STEVE MOORE: Well, this is going to be a crushing loss for Republicans if they lose this race. It is a red state. It's a state that Republicans should win. Bush won it by 10 points in the last election. What's going on in this state is a nice example of why the Republicans can implode as a party. The tax issue is still a live wire issue. You can see in some of those ads we showed, the Democrat, Tim Kaine, is running to the right of the Republican on taxes. And so a lot of the voters don't know who's the anti-tax candidate in this race. Kilgore has not taken a no tax pledge. And Kaine, the Democrat, has also been more in favor of cutting property taxes, which to me, Paul, is the big live wire issue in a lot of states.

JASON RILEY: And the other point, a good point to make, on why this has national implications -- particularly for the way Democrats think -- is because Warner, the current governor, two years ago instituted the biggest tax hike in history -- in state history in Virginia. If Democrats think that they can raise taxes and go to the polls and not suffer any consequences, trust me, other Democrats around the country will be keeping an eye on this.

DAN HENNINGER: A quick note to that. Having defaulted on taxes, Kilgore is now running against illegal immigration in Virginia. Now to be sure, illegal immigration is a big issue for Republicans. But if they give up their other issues and have to fall back on running on just that, they're going to lose.

PAUL GIGOT: One of the things about immigration over the years, if you look at it as an issue, it always looks better in the polls than it turns out being in terms of getting people to the ballot box and voting. So it'll be a warning to Republicans, if they run on this issue and lose, that it's not quite the great political issue that they think it is in the rest of the country.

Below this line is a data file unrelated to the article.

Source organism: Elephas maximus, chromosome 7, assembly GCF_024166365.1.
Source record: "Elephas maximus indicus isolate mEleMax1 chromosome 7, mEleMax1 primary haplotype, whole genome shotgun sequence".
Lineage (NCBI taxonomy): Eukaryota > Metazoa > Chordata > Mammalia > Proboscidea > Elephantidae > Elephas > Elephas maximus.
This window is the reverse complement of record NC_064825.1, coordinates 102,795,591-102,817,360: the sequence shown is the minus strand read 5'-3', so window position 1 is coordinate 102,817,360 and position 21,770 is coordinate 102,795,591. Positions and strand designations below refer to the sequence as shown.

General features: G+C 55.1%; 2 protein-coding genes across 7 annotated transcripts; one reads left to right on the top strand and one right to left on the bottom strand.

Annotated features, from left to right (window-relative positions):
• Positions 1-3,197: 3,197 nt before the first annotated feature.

Dan, what about other national implications for these races? We hear a lot about the fact that President Bush is down in the polls, he's a drag on the ticket for the Republicans. Is this going to be an indication of Bush's standing?

DAN HENNINGER: I think it is. It's all pretty much connected. The Republican base was dispirited, of course, by the Harriet Miers nomination. The spending in Washington certainly has had a tremendous effect on them and you need something to energize the Republican Party as a counter weight to that. And unless the Republicans -- going back to the beginning of our program -- unless Bush gets up and running on something like tax reform, they'll just be swept out to sea.

PAUL GIGOT: I would point out, though, that in 2001 Republicans did lose both of these governors races. And yet in 2002 they bounced back and did well, and of course they ended up winning again in 2004.

STEVE MOORE: The left is going to try -- if the Democrats win both of these races in Virginia and New Jersey, they're going to try to say, see, the voters don't want the Bush agenda of lower taxes. That's exactly the wrong message. In fact, the reason John Corzine has spent tens of millions of dollars on this race, and his Republican opponent, Forrester, has only spent a fraction of that. He has erased about a 15-point lead by attacking Corzine on voting against Bush tax cuts, on voting for all these tax increases.

So I think that the tax issue is still very much a live wire issue.

DAN HENNINGER: All three of these races are essentially about protecting the state legislatures in these states, the status quo. Certainly that's true in New Jersey, and certainly that's true in California, literally, and it is in Virginia as well. It's hard to believe voters are voting to just keep those horrible state capitals operating the way they are.

PAUL GIGOT: So it really could be -- it could be, and this would be ironic -- that the Republicans next week, after the elections, if they go as the polls now suggest, it could be pointing to, believe it or not, the Mayor of New York, Bloomberg, re-election as the demonstration of the one Republican victory.

JASON RILEY: Yes, that is rock bottom.

PAUL GIGOT: Thank you all. Next subject.